• threats
  • ostracizing
  • gossiping

Connection Between Cyberbullying and Teenage Suicide

Researchers want to determine the connection between cyberbullying and suicide. They also consider how it contributes to depression, anxiety, and stress. Even if a child didn’t have suicidal thoughts initially, long-term symptoms of mental health conditions could lead them there.

Depression and Anxiety

When a victim gets targeted online, it causes feelings that trigger depression and anxiety. These feelings include:

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  • sadness
  • shame
  • worthlessness
  • lack of self-esteem
  • overwhelming stress
  • vulnerability
  • helplessness

Victims experience long-term psychological, mental, and sociological problems that those affected by traditional bullying. The teenage years are essential for developing self-esteem and a sense of identity.

When the development is affected by harmful situations, it disrupts the process. It causes them to have trouble making friends and developing positive relationships.

Cyberbullying allows negativity and harm to occur around the clock. Victims don’t only have to deal with it at school like with traditional bullying. The children also have to experience it at home and wherever they have their electronic devices.

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These effects last well into adulthood, causing difficulties after the bullying stops. Depression contributes to suicidal thinking and behavior, so it’s a dangerous position for a teenager.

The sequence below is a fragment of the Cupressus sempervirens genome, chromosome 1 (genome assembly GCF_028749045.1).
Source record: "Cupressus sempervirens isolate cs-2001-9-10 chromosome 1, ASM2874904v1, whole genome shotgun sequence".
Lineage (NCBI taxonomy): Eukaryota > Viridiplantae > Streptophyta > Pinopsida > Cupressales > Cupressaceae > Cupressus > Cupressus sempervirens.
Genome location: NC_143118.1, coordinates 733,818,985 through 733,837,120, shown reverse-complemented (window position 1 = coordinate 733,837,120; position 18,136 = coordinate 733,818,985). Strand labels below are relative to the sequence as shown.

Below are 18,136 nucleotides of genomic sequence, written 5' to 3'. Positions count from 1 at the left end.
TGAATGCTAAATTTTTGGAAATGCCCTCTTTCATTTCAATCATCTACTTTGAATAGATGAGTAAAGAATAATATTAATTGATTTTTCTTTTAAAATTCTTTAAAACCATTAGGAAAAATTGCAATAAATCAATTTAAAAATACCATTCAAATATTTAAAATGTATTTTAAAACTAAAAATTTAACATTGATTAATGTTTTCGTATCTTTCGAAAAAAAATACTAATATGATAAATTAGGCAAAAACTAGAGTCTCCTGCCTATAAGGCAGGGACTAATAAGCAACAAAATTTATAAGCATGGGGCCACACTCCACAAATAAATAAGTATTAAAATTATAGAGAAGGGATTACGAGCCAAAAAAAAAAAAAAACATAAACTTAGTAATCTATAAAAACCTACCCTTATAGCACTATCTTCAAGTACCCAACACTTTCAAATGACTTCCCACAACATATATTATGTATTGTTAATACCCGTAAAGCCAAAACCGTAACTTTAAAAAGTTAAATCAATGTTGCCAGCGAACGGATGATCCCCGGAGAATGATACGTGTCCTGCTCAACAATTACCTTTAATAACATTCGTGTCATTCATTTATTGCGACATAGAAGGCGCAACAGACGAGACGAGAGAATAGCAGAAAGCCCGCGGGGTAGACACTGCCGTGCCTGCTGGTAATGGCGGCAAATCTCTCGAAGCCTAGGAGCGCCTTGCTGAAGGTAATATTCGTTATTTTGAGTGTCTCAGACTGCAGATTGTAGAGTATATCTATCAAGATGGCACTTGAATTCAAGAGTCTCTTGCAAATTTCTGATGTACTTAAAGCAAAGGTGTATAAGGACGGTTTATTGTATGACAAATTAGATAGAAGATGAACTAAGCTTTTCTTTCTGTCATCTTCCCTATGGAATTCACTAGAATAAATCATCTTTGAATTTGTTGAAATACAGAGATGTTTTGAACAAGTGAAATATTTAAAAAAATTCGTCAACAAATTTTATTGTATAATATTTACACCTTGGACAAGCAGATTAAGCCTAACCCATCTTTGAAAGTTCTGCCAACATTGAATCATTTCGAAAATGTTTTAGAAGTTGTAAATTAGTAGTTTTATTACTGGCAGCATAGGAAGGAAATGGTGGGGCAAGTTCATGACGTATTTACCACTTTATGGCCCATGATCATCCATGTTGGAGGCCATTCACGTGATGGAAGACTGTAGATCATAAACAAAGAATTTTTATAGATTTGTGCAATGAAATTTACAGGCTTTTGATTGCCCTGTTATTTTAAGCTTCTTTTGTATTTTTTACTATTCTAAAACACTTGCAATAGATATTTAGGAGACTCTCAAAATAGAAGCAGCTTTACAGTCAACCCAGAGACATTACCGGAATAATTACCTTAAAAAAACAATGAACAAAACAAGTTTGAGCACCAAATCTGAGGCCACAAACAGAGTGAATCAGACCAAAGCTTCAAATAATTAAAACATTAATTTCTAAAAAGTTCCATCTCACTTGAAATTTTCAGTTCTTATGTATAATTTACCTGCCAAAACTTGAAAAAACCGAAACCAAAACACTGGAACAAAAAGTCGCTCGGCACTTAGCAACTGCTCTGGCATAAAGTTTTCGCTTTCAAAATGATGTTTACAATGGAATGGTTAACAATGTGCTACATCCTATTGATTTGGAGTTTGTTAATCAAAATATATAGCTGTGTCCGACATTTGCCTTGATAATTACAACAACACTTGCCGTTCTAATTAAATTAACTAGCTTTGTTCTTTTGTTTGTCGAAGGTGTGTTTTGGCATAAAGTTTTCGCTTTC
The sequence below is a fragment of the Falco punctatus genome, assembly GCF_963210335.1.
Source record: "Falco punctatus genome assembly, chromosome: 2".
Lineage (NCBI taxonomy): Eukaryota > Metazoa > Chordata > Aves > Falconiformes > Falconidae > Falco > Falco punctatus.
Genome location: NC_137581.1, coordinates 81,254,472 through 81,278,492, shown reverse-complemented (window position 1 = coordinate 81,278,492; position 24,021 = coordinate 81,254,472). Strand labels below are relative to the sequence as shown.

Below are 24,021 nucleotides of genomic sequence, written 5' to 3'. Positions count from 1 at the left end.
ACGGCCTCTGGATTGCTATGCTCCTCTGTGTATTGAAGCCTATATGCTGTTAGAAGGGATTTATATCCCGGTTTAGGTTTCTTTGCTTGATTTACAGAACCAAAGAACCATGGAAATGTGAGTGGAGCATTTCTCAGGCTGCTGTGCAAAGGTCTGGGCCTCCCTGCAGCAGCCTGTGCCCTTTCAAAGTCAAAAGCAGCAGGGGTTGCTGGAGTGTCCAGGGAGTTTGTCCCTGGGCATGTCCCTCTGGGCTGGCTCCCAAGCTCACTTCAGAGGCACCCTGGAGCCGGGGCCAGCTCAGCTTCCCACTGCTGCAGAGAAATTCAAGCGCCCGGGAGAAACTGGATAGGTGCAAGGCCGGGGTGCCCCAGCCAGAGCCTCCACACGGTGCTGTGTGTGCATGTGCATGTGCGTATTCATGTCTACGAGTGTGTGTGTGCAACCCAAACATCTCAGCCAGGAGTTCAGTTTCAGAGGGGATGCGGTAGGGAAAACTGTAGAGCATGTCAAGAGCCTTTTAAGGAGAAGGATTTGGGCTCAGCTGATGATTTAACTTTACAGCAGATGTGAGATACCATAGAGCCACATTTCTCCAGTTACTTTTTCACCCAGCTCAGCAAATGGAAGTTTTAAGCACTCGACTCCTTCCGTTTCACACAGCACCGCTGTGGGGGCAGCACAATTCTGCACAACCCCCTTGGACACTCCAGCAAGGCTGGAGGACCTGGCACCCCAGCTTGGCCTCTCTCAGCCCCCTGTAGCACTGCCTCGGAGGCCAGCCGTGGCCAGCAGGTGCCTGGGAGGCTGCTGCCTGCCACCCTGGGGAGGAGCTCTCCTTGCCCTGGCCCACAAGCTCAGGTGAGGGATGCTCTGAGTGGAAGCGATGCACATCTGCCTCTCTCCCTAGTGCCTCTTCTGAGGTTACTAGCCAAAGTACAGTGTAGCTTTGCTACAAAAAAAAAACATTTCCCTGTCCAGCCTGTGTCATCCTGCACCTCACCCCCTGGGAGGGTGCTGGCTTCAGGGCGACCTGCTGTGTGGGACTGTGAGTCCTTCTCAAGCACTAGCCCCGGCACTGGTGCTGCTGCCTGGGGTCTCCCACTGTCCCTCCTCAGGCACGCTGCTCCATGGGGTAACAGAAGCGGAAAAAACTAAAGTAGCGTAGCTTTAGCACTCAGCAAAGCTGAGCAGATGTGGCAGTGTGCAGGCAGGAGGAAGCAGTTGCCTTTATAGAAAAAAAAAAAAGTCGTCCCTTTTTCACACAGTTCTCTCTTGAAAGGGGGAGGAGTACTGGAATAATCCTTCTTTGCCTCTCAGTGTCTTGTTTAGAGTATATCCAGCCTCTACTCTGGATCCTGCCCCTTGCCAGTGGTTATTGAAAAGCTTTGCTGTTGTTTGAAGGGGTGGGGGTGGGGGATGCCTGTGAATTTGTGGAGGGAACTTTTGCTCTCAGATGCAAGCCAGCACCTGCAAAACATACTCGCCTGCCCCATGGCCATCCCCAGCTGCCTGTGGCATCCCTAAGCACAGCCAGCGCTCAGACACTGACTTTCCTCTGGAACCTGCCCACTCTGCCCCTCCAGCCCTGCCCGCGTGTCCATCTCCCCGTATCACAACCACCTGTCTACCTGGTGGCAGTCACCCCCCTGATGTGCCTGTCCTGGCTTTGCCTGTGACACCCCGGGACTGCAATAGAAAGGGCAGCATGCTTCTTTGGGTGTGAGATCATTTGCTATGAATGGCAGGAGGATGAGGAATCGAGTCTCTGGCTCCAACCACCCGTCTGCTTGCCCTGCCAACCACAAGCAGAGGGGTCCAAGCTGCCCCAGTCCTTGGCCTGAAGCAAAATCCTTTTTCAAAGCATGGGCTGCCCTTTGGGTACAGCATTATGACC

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Suicidal Thoughts, Ideation, and Behavior

Experts have been interested in the psychological impacts of this experience. They’ve looked into the connections between bullying and suicidal ideation and continue researching. This ideation involves thinking about suicide and how to do it, but it doesn’t mean you plan to see it through.

Cyberbullying leads to a diminished sense of self-worth in the victim. Sometimes it goes so far as to make the victim feel like they don’t deserve to live. The victim might exhibit self-harm, an alarming sign that can escalate.

Limitations of the Study

This study on cyberbullying gives helpful insight, but there are limitations. Limitations will always be present because experimental methods are impossible. However, it is essential to note them to help you understand that there’s still more to learn.

This research is limited because the method only involves surveys. The problem with surveys is that some participants won’t answer honestly, even if it’s anonymous. They might under-report being victims because they feel embarrassed or guilty.

It also is a short study rather than following students over some time. Longer studies could help understand the long-term effects better and identify methods of easing the issue.

Behaviors and Characteristics of a Cyberbully

Cyberbullies can be any age, gender, race, or class. However, it’s more common amongst pre-teens and teenagers. Some of the characteristics to watch for include those who exhibit:

  • aggression
  • low self-esteem
  • a desire for anonymity
  • low-inhibition
  • a need for power
  • other risky online behaviors
  • high beliefs in their internet abilities
  • pride over their online persona
  • a lack of internal moral values
  • low agreeableness
  • neuroticism
  • a lack of self-control

Why People Cyberbully

The motivations for hurting people are hard to grasp for many people because you don’t want to hurt others. There are several unfortunate reasons why bullies use their power to control or harm another person, including:

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  • retaliation or revenge
  • to achieve a goal or obtain a resource